Business leaders dealing with the Brexit fallout have been told not to panic over the possible impact on intellectual property, trade marks and copyright laws.
Leading national law firm Freeths is advising clients that nothing will change immediately.
Freeths partner Simon Barker, head of intellectual property based at the firm’s Birmingham office (pictured), said: “While the formal process of leaving the EU will take at least two years, we appreciate that there will be an appetite for early information about how businesses are going to be affected.
“We are providing clients with the best information that we can offer at this stage about how the UK’s departure from the EU may impact the intellectual property rights of businesses.
“Intellectual property law has been, generally, well-harmonised in the European Union, providing systems for registration of pan-EU trade marks and designs, as well as aligning Member States’ laws governing unregistered rights such as copyright.”
He added: “Nothing will change immediately and it is unlikely that the UK government will be quick to implement any laws which result in a lesser degree of IP protection for businesses in the UK. Businesses should nevertheless consider any formal consultations and lobbying opportunities that arise.”
Simon said that, upon exit, UK courts will no longer be bound by decisions from the Court of Justice in the European Union as to how laws should be interpreted. UK courts will, however, remain bound by decisions of higher UK courts, even those which resulted from CJEU guidance (absent a contrary view given upon appeal to the Supreme Court in the UK). So without the opportunity for UK first instance courts to refer novel or disputed legal points to the CJEU, we may see more IP appeals reaching the Supreme Court than before.
“Over time, it is anticipated that IP laws in the UK will diverge from EU laws to some degree, as a result of developing case law and legislative reforms,” he added.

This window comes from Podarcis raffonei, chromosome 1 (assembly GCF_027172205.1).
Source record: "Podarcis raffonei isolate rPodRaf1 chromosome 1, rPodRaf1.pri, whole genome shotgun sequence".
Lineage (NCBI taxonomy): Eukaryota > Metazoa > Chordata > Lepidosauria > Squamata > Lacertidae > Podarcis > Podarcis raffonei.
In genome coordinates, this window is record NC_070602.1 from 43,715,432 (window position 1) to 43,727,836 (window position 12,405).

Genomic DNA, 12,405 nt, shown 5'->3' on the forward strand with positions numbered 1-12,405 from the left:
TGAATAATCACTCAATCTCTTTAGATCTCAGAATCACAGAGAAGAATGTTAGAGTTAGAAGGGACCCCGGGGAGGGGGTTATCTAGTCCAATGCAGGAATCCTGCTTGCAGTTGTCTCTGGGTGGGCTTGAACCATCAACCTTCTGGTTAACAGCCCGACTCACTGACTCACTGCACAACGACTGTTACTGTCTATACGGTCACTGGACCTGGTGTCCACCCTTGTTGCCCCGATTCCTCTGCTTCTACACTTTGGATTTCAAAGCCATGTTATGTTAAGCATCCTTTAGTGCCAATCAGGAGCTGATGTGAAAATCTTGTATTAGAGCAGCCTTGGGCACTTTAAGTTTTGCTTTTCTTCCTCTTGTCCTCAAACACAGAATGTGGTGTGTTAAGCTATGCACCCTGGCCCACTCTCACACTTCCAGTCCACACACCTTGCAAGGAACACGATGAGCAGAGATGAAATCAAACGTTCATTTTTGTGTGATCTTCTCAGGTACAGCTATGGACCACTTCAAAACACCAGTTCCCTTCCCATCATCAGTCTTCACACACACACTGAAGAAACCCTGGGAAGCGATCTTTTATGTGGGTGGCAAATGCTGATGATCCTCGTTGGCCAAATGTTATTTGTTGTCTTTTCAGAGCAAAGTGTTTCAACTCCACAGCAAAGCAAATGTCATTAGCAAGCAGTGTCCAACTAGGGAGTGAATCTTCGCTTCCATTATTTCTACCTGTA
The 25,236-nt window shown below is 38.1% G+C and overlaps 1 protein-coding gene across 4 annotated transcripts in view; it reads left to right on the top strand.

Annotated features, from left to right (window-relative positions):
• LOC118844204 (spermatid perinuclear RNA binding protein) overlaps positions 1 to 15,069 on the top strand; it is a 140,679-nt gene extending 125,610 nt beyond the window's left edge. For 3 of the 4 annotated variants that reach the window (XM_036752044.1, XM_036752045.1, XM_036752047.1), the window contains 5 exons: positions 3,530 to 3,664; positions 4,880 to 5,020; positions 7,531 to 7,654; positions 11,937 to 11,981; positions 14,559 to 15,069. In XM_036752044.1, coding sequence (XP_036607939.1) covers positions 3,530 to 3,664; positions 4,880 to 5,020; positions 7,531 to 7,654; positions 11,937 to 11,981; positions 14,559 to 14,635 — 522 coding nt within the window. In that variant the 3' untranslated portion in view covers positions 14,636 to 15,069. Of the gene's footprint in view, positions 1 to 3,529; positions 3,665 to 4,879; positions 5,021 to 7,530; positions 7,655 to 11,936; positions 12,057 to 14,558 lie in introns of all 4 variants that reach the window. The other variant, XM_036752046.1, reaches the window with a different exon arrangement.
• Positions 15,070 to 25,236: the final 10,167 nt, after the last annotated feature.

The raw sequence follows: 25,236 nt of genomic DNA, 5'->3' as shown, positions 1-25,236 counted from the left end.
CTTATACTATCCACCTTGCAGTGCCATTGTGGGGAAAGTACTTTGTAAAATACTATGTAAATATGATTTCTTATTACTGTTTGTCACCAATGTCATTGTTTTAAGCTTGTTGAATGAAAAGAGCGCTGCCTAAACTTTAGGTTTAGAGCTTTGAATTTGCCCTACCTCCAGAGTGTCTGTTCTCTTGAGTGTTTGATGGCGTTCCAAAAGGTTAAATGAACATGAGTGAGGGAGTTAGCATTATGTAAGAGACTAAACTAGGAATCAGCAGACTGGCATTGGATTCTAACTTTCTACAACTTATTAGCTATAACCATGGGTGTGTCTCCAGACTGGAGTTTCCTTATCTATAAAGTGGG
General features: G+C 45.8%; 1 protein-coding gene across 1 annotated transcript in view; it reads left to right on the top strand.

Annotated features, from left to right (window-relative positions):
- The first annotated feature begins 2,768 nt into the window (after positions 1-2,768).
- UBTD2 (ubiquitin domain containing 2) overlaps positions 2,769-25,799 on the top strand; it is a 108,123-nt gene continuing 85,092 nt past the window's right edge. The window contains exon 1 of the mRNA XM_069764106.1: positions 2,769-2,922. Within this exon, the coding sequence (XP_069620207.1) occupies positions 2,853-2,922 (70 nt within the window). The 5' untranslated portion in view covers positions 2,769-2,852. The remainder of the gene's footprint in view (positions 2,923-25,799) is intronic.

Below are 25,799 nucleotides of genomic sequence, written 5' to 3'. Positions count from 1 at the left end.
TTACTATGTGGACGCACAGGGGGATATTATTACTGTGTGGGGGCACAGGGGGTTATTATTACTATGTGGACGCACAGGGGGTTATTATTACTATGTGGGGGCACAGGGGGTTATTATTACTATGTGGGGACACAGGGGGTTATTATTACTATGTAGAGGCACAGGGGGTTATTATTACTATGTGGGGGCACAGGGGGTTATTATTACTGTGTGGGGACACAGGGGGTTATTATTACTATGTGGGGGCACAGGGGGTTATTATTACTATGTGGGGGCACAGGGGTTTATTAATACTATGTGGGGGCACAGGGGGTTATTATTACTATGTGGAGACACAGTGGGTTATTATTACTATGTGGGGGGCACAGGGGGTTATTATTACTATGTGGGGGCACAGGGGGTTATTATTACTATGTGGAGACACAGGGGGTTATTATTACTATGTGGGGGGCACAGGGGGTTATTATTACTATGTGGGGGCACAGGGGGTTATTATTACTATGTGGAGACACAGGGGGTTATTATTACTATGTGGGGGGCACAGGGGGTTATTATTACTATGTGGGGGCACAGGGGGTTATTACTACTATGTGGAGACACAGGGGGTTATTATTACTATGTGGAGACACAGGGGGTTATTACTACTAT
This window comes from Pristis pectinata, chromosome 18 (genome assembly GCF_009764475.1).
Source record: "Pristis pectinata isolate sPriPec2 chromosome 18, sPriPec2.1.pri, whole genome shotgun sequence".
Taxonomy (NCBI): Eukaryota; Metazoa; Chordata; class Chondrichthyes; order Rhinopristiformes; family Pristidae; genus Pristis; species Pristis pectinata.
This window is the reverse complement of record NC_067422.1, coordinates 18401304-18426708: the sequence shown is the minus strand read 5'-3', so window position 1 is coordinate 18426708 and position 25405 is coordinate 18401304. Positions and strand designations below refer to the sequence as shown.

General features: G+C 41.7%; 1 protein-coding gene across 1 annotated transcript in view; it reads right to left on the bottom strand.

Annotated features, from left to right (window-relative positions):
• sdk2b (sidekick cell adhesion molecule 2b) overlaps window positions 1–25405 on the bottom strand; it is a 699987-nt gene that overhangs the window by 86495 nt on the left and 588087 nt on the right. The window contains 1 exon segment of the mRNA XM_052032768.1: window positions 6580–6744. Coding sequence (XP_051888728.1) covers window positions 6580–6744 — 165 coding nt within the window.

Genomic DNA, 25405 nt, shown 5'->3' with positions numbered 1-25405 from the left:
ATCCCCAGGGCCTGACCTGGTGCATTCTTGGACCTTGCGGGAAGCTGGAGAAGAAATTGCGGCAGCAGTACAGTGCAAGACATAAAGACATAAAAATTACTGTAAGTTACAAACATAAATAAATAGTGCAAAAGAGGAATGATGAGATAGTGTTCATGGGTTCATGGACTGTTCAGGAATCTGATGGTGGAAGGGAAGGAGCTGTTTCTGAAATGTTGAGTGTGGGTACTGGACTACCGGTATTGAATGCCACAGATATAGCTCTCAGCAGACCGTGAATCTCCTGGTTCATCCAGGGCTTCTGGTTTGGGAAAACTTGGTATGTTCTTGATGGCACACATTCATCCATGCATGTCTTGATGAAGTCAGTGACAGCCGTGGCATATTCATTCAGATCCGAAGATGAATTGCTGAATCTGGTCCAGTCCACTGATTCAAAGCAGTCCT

Trade marks and registered designs
Trade marks and registered designs which are registered at the United Kingdom Intellectual Property Office (UKIPO) will not be affected.
Pan-EU trade marks and designs which are registered at the European Union Intellectual Property Office (EUIPO) will likely be the subject of transitional provisions providing for either:
- the conversion of those EU registrations into UK national registrations at the UKIPO (if the owner does not need to retain a registration within the EU); or
- the division out from those EU registrations of corresponding UK national registrations (if the owner needs protection in the UK while maintaining their existing protection in the EU).
Whether either the EUIPO and/or the UKIPO will levy official fees to cover the administrative burden on both registers is not known.
Common law rights in passing off (that is, a business’s “unregistered” rights in its name, branding, get-up or trade dress) are derived wholly from UK common law and will be unaffected.
Copyright, database rights, unregistered designs
These unregistered rights are unlikely to be directly affected in the short to medium term. While current national legislation reflects certain EU instruments, the laws governing the subsistence, duration and enforcement of these rights should be expected to diverge from the laws of EU Member States over time.
Note that UK businesses will no longer be able to avail themselves of the provisions governing Community unregistered designs. However national legislation providing for (longer-lasting) unregistered UK design rights will be unaffected.
The present European Patent System does not provide a unitary European patent registration. Rather it provides for a single application process resulting in a patent that, once granted, can then be separated registered as national patents around Europe. This system is not connected to the EU and will not be affected.
A unitary European patent system intended to provide a single pan-EU registration has however been in development for some time, with the UK government passing preparatory provisions as recently as March this year. The UK’s departure from the EU means that it will not automatically be entitled to participate in that system, although some commentators are of the view that a bilateral agreement between the UK and the EU may enable UK businesses to participate.